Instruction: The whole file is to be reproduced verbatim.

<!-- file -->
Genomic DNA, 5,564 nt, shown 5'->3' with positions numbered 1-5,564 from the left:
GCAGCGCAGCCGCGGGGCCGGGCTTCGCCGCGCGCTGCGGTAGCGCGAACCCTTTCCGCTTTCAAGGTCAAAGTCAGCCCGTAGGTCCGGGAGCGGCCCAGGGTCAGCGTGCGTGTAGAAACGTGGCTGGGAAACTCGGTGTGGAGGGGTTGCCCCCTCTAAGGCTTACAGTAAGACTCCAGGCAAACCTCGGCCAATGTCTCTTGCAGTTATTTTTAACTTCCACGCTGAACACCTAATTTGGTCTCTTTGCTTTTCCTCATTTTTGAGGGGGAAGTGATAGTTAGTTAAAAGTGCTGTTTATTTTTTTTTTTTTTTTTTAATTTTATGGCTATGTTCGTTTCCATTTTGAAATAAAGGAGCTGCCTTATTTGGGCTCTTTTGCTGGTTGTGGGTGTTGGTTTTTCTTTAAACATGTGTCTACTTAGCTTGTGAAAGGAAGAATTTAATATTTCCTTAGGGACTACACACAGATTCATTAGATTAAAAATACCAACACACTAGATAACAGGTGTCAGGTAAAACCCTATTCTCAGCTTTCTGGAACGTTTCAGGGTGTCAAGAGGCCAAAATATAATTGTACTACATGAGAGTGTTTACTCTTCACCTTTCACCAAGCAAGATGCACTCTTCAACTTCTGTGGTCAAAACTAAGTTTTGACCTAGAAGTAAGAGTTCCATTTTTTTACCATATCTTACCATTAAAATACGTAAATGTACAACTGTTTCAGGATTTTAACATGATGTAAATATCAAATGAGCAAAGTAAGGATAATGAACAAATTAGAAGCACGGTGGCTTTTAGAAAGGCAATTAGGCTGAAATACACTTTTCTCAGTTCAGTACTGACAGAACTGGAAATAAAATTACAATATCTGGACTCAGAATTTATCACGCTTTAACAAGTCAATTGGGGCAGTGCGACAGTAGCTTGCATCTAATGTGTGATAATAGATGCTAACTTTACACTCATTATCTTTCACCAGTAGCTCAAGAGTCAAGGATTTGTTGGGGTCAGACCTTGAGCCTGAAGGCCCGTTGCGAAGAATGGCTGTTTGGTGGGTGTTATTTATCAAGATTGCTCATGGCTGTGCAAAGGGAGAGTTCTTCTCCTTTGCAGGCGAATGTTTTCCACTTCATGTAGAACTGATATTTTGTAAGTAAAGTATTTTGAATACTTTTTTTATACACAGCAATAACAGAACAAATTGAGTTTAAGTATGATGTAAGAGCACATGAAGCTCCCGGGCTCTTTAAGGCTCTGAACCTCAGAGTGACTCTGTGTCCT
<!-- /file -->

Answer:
Genomic DNA, 5,564 nt, shown 5'->3' with positions numbered 1-5,564 from the left:
GCAGCGCAGCCGCGGGGCCGGGCTTCGCCGCGCGCTGCGGTAGCGCGAACCCTTTCCGCTTTCAAGGTCAAAGTCAGCCCGTAGGTCCGGGAGCGGCCCAGGGTCAGCGTGCGTGTAGAAACGTGGCTGGGAAACTCGGTGTGGAGGGGTTGCCCCCTCTAAGGCTTACAGTAAGACTCCAGGCAAACCTCGGCCAATGTCTCTTGCAGTTATTTTTAACTTCCACGCTGAACACCTAATTTGGTCTCTTTGCTTTTCCTCATTTTTGAGGGGGAAGTGATAGTTAGTTAAAAGTGCTGTTTATTTTTTTTTTTTTTTTTTAATTTTATGGCTATGTTCGTTTCCATTTTGAAATAAAGGAGCTGCCTTATTTGGGCTCTTTTGCTGGTTGTGGGTGTTGGTTTTTCTTTAAACATGTGTCTACTTAGCTTGTGAAAGGAAGAATTTAATATTTCCTTAGGGACTACACACAGATTCATTAGATTAAAAATACCAACACACTAGATAACAGGTGTCAGGTAAAACCCTATTCTCAGCTTTCTGGAACGTTTCAGGGTGTCAAGAGGCCAAAATATAATTGTACTACATGAGAGTGTTTACTCTTCACCTTTCACCAAGCAAGATGCACTCTTCAACTTCTGTGGTCAAAACTAAGTTTTGACCTAGAAGTAAGAGTTCCATTTTTTTACCATATCTTACCATTAAAATACGTAAATGTACAACTGTTTCAGGATTTTAACATGATGTAAATATCAAATGAGCAAAGTAAGGATAATGAACAAATTAGAAGCACGGTGGCTTTTAGAAAGGCAATTAGGCTGAAATACACTTTTCTCAGTTCAGTACTGACAGAACTGGAAATAAAATTACAATATCTGGACTCAGAATTTATCACGCTTTAACAAGTCAATTGGGGCAGTGCGACAGTAGCTTGCATCTAATGTGTGATAATAGATGCTAACTTTACACTCATTATCTTTCACCAGTAGCTCAAGAGTCAAGGATTTGTTGGGGTCAGACCTTGAGCCTGAAGGCCCGTTGCGAAGAATGGCTGTTTGGTGGGTGTTATTTATCAAGATTGCTCATGGCTGTGCAAAGGGAGAGTTCTTCTCCTTTGCAGGCGAATGTTTTCCACTTCATGTAGAACTGATATTTTGTAAGTAAAGTATTTTGAATACTTTTTTTATACACAGCAATAACAGAACAAATTGAGTTTAAGTATGATGTAAGAGCACATGAAGCTCCCGGGCTCTTTAAGGCTCTGAACCTCAGAGTGACTCTGTGTCCT